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Unformatted text preview: C/gé ZOJ/ #A/ 3/ \Q/vgow Q) 2.104 The can in Fig. P2.104 ﬂoats in the position shown. What is its weight in
newtons? Solution: The can weight simply equals the weight of the displaced water (neglecting
the air above): —“'l F—D=9cm
Fig. P2.104 72'
w = Misplaced = (9790)Z(0‘09 m)2 (0.08 m) = 5.0 N Ans. 2.112 The uniform 5mlong wooden rod in the ﬁgure is tied to the bottom by a string.
Determine (a) the string tension; and (b) the speciﬁc gravity of the wood. Is it also
possible to determine the inclination angle (9? String
tension T Fig. P2.112 Solution: The rod weight acts at the middle, 2.5 m from point C, while the buoyancy is
2 m from C. Summing moments about C gives ZMC = 0 = W(2.53in6)—B(2.05in6’), or W = 0.8B
But B = (9790)(7r/4)(0.08 my (4 m) = 196.8 N.
Thus W = 0.8B = 157.5 N = SG(9790)(7r/4)(0.08)2(5 m), or: so z 0.64 Ans. (b) Summation of vertical forces yields String tension T = B— W = 196.8 — 157.5 z 39 N Ans. (a) These results are independent of the angle 6, which cancels out of the moment balance. C/c’é 20f Hw #i’ 30/3744“ P2.118 An intrepid treasuresalvage group has discovered a steel box, containing gold
doubloons and other valuables, resting in 80 ft of seawater. They estimate the weight of the
box and treasure (in air) at 7000 lbf. Their plan is to attach the box to a sturdy balloon,
inﬂated with air to 3 atm pressure. The empty balloon weighs 250 lbf. The box is 2 ft wide,
5 ft long, and 18 in high. What is the proper diameter of the balloon to ensure an upward lift
force on the box that is 20% more than required? Solution: The speciﬁc weight of seawater is approximately 64 lbf/ft3. The box volume is
(2ft)(5ft)(1.5ft) = 12 ft3, hence the buoyant force on the box is (64)(12) = 768 lbf. Thus the
balloon must develop a net upward force of 1.2(70007681bf) = 7478 lbf. The air weight in the balloon is negligible, but we can compute it anyway. The air density is: 2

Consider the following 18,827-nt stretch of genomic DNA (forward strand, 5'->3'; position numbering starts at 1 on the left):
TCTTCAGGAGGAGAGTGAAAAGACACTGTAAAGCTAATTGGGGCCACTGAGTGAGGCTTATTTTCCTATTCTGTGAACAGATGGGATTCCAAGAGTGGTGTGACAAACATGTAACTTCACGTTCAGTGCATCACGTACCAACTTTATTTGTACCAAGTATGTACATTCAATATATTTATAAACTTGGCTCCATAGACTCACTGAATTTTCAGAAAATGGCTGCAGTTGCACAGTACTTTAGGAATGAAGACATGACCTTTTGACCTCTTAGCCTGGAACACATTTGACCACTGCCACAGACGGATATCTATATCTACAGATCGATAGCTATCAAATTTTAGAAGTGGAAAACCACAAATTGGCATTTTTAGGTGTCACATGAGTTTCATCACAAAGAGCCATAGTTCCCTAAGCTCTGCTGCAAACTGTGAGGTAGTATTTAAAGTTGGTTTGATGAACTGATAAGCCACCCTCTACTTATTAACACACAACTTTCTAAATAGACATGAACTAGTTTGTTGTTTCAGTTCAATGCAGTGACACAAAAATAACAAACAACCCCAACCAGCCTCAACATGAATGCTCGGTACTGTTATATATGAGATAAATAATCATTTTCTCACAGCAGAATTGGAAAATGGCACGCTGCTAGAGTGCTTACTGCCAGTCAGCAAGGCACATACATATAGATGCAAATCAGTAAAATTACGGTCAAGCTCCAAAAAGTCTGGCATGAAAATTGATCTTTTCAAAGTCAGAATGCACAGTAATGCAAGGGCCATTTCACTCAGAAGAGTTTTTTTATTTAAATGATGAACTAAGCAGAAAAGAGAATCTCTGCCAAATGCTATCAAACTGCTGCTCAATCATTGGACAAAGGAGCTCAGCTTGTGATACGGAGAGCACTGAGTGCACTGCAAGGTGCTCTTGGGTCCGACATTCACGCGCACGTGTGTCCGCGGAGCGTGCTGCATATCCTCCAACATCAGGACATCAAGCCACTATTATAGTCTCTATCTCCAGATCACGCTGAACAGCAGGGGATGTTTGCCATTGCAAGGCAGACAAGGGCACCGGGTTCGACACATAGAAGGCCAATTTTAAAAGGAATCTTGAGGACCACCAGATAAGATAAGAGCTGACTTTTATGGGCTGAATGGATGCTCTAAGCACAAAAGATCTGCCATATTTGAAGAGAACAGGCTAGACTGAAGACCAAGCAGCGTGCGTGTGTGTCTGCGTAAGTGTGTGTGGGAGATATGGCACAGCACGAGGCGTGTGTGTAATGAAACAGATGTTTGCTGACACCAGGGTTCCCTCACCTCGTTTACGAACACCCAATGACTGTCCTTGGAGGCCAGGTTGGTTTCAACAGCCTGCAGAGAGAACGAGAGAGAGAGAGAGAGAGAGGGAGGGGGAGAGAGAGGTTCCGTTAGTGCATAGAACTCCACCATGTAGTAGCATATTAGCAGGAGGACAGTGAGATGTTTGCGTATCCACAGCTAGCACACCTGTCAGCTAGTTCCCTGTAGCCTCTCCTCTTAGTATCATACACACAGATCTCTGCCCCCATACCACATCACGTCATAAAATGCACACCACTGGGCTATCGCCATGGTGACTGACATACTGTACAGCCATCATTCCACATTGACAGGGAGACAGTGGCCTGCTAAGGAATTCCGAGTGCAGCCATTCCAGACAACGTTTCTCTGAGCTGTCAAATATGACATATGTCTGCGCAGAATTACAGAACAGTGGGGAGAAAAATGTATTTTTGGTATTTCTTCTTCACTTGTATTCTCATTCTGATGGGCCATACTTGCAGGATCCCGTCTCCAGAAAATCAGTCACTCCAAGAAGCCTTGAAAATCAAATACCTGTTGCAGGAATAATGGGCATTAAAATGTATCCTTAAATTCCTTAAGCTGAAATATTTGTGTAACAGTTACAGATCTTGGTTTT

L = W = 0.0071iu3g—
RT (1716ft /s — R)(520°R) ﬂ Hence the air speciﬁc weight is (0.0071)(32.2) = 0.23 lbf/ft3, much less than the water. At p=3atm, palr : Accounting for balloon weight, the desired net buoyant force on the balloon is Fm = (64—0.231bf/ft3)(7:/6)D§a,100n — 250be = 74781bf
Solve for D3 = 231.4be3 , Dbaﬂoon z 6.14ft Ans. 2.141 The same tank from Prob. 2.139 is
now accelerating while rolling up a 30°
I inclined plane, as shown. Assuming rigid—
body motion, compute (a) the acceleration a,
(b) whether the acceleration is up or down,
and (c) the pressure at point A if the ﬂuid is mercury at 20°C. Fig. P2.141
Solution: The free surface is tilted at the angle 6: —30° + 7.4l° = —22.59°. This angle
must satisfy Eq. (2.55): tan6 = tan(—22.59°) = —0.416 = aX/(g + az) But the 30° incline constrains the acceleration such that ax = 0.866a, az = 0.5a. Thus 0.866a solve for a z 330 %(down) Ans. (a, b) = —0.416 = ————,
tang 9.81+0.5a s The cartesian components are ax = —3.29 m/s2 and az = —1.90 m/s2.
(c) The distance AS normal from the surface down to point A is (28 c056) cm. Thus pA = p[a§ + (g+az)2]1/2 = (13550)[(—3.29)2 +(9.81—l.90)2]1/2(0.28cos7.41°)
z 32200 Pa (gage) Ans. (c) WagJ“ f Aziéwvf in” _____ 2.149 The waterwheel in Fig. P2.149 lifts
water with 1ftdiameter halfcylinder
blades. The Wheel rotates at 10 r/min. What
is the water surface angle :9 at pt. A? Solution: Convert Q = 10 r/min = 1.05 rad/s. Use an average radius R = 6.5 ft.
Then Thus tan 6 = aX/g = 7.13 /32.2, ax = 92R = (1.05)2(6.5) z 7.13 ft/s2 01": —+{ 1 ft P—
Fig. P2.149 toward the center a: 125° Ans. ...
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 Fall '08
 Schwartz,L

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